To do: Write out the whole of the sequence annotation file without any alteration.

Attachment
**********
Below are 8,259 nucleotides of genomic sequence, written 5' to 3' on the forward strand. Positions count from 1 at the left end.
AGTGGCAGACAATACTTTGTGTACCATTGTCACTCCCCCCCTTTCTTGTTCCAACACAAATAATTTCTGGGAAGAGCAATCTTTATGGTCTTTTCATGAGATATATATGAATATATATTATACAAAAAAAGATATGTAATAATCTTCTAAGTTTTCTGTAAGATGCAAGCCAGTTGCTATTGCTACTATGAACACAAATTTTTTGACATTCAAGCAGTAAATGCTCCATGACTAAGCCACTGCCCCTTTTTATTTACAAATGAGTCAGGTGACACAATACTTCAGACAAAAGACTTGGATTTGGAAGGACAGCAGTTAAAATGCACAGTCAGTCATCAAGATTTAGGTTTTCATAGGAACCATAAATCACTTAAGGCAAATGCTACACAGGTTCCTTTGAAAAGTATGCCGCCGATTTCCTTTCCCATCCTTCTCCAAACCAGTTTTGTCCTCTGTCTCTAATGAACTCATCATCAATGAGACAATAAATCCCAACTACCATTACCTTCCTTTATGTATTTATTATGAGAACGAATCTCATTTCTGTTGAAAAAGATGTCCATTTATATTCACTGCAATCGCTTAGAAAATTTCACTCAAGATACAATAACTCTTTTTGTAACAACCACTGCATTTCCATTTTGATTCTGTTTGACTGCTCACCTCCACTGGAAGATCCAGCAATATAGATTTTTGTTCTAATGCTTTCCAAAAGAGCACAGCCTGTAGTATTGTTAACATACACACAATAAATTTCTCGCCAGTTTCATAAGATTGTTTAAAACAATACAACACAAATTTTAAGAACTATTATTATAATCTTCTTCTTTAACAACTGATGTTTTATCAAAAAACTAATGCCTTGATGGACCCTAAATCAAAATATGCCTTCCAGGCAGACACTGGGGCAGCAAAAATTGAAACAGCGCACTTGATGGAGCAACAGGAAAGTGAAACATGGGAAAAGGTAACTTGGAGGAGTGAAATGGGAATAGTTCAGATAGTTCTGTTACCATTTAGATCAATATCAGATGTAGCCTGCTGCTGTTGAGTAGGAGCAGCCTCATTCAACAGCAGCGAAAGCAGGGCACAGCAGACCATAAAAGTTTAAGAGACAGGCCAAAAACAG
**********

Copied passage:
Below are 8,259 nucleotides of genomic sequence, written 5' to 3' on the forward strand. Positions count from 1 at the left end.
AGTGGCAGACAATACTTTGTGTACCATTGTCACTCCCCCCCTTTCTTGTTCCAACACAAATAATTTCTGGGAAGAGCAATCTTTATGGTCTTTTCATGAGATATATATGAATATATATTATACAAAAAAAGATATGTAATAATCTTCTAAGTTTTCTGTAAGATGCAAGCCAGTTGCTATTGCTACTATGAACACAAATTTTTTGACATTCAAGCAGTAAATGCTCCATGACTAAGCCACTGCCCCTTTTTATTTACAAATGAGTCAGGTGACACAATACTTCAGACAAAAGACTTGGATTTGGAAGGACAGCAGTTAAAATGCACAGTCAGTCATCAAGATTTAGGTTTTCATAGGAACCATAAATCACTTAAGGCAAATGCTACACAGGTTCCTTTGAAAAGTATGCCGCCGATTTCCTTTCCCATCCTTCTCCAAACCAGTTTTGTCCTCTGTCTCTAATGAACTCATCATCAATGAGACAATAAATCCCAACTACCATTACCTTCCTTTATGTATTTATTATGAGAACGAATCTCATTTCTGTTGAAAAAGATGTCCATTTATATTCACTGCAATCGCTTAGAAAATTTCACTCAAGATACAATAACTCTTTTTGTAACAACCACTGCATTTCCATTTTGATTCTGTTTGACTGCTCACCTCCACTGGAAGATCCAGCAATATAGATTTTTGTTCTAATGCTTTCCAAAAGAGCACAGCCTGTAGTATTGTTAACATACACACAATAAATTTCTCGCCAGTTTCATAAGATTGTTTAAAACAATACAACACAAATTTTAAGAACTATTATTATAATCTTCTTCTTTAACAACTGATGTTTTATCAAAAAACTAATGCCTTGATGGACCCTAAATCAAAATATGCCTTCCAGGCAGACACTGGGGCAGCAAAAATTGAAACAGCGCACTTGATGGAGCAACAGGAAAGTGAAACATGGGAAAAGGTAACTTGGAGGAGTGAAATGGGAATAGTTCAGATAGTTCTGTTACCATTTAGATCAATATCAGATGTAGCCTGCTGCTGTTGAGTAGGAGCAGCCTCATTCAACAGCAGCGAAAGCAGGGCACAGCAGACCATAAAAGTTTAAGAGACAGGCCAAAAACAG